Honestly Chicago should probably fair well in 2050. Easy access to freshwater, infrastructure is in place for more growth with room to grow even within city limits. Rising sea levels won't be a problem for Chicago either. While I am looking to leave Chicago for some time to explore new places, Chicago is an ideal place when it comes to the current state of the natural environment and where things are headed. Droughts, earthquakes, rising sea levels, hurricanes, etc, are not a threat to Chicago. Just the bitter nasty cold, which I would take that over my city getting flooded or not having any water.

Last edited by frimpter928; 02-05-2019 at 02:15 PM..
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Old 02-05-2019, 02:38 PM
 
6,103 posts, read 13,596,555 times
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Quote:
Originally Posted by frimpter928 View Post
Honestly Chicago should probably fair well in 2050. Easy access to freshwater, infrastructure is in place for more growth with room to grow even within city limits. Rising sea levels won't be a problem for Chicago either. While I am looking to leave Chicago for some time to explore new places, Chicago is an ideal place when it comes to the current state of the natural environment and where things are headed. Droughts, earthquakes, rising sea levels, hurricanes, etc, are not a threat to Chicago. Just the bitter nasty cold, which I would take that over my city getting flooded or not having any water.
Yeah I think Chicago is going to benefit a lot from this. As for other major cities, I think eventually the Northeast will figure out how to create sufficient seawalls that protect the major urban centers. However, heavily exposed areas will suffer. I.e. a sea wall protecting the New York Bay could protect the most urban parts of the NYC metro, but suburban parts of LI and Jersey shores will suffer. I.e. Boston Harbor can probably protect itself, but places like Cape Cod will be heavily at risk. That said, would Philly potentially be the best-saved Northeast city since it isn't right on the ocean, or would Delaware Bay flooding affect it enough?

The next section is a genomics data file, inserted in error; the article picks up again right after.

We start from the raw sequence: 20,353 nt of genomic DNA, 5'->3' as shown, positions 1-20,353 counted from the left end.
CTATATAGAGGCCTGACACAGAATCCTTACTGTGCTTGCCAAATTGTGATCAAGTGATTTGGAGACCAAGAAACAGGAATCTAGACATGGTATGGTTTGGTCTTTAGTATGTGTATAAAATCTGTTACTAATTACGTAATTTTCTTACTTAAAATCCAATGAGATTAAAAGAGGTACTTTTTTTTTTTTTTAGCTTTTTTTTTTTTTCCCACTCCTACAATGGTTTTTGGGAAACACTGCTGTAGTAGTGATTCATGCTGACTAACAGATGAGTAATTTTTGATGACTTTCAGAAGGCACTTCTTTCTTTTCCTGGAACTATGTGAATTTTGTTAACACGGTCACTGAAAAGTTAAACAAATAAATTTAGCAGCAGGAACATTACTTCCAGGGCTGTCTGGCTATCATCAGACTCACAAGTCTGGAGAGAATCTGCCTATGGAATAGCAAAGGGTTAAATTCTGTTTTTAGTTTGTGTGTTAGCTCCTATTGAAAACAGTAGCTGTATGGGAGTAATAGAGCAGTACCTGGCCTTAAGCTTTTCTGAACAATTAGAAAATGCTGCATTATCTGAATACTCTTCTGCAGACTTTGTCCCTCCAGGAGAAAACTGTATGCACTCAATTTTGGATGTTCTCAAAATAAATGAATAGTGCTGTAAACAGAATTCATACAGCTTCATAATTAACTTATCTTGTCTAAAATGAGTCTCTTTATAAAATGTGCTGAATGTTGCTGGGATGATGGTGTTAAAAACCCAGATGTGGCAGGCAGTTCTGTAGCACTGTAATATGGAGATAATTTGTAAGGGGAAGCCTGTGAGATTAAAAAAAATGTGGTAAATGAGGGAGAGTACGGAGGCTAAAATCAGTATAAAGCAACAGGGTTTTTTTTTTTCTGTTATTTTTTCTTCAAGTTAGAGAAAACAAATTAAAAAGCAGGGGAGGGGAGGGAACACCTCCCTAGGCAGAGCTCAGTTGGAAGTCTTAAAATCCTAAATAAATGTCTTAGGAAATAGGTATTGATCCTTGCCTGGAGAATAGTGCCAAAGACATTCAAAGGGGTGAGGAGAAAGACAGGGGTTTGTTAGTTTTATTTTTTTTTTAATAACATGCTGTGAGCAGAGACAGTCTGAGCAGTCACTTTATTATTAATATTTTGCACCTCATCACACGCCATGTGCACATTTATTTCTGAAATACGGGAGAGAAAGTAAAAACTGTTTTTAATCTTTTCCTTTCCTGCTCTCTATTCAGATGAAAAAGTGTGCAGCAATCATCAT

Basically, I think there is an easier solution to solving flood problems than drought problems. Look at the Netherlands. NYC was New Amsterdam after all Let's give the name more meaning and model sea walls after Dutch dikes. I think it's easier to stop ocean water from entering a bay with dikes and levees in NYC than it is to magically produce more water for LA.
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Old 02-05-2019, 02:55 PM
 
Location: In the heights
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Quote:
Originally Posted by waronxmas View Post
This is crazy talk. Major tech companies from 30 years ago like AOL, Compuserve, Prodigy, and Netscape to name a few are still MASSIVE... /sarcasm
True, but Apple, Intel, Microsoft, Oracle, and even good olí IBM are all still quite large and some are older than the ones you mentioned. Some of these were already of decent size 30 years ago and are now actually bigger. Also, AOL actually bought Time Warner and then spun off AOL, so Time Warner is actually AOL sort of. Thatís not independent anymore though as AT&T purchased it.
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Old 02-05-2019, 03:08 PM
 
832 posts, read 346,419 times
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Quote:
Originally Posted by jessemh431 View Post
Yeah I think Chicago is going to benefit a lot from this. As for other major cities, I think eventually the Northeast will figure out how to create sufficient seawalls that protect the major urban centers. However, heavily exposed areas will suffer. I.e. a sea wall protecting the New York Bay could protect the most urban parts of the NYC metro, but suburban parts of LI and Jersey shores will suffer. I.e. Boston Harbor can probably protect itself, but places like Cape Cod will be heavily at risk. That said, would Philly potentially be the best-saved Northeast city since it isn't right on the ocean, or would Delaware Bay flooding affect it enough?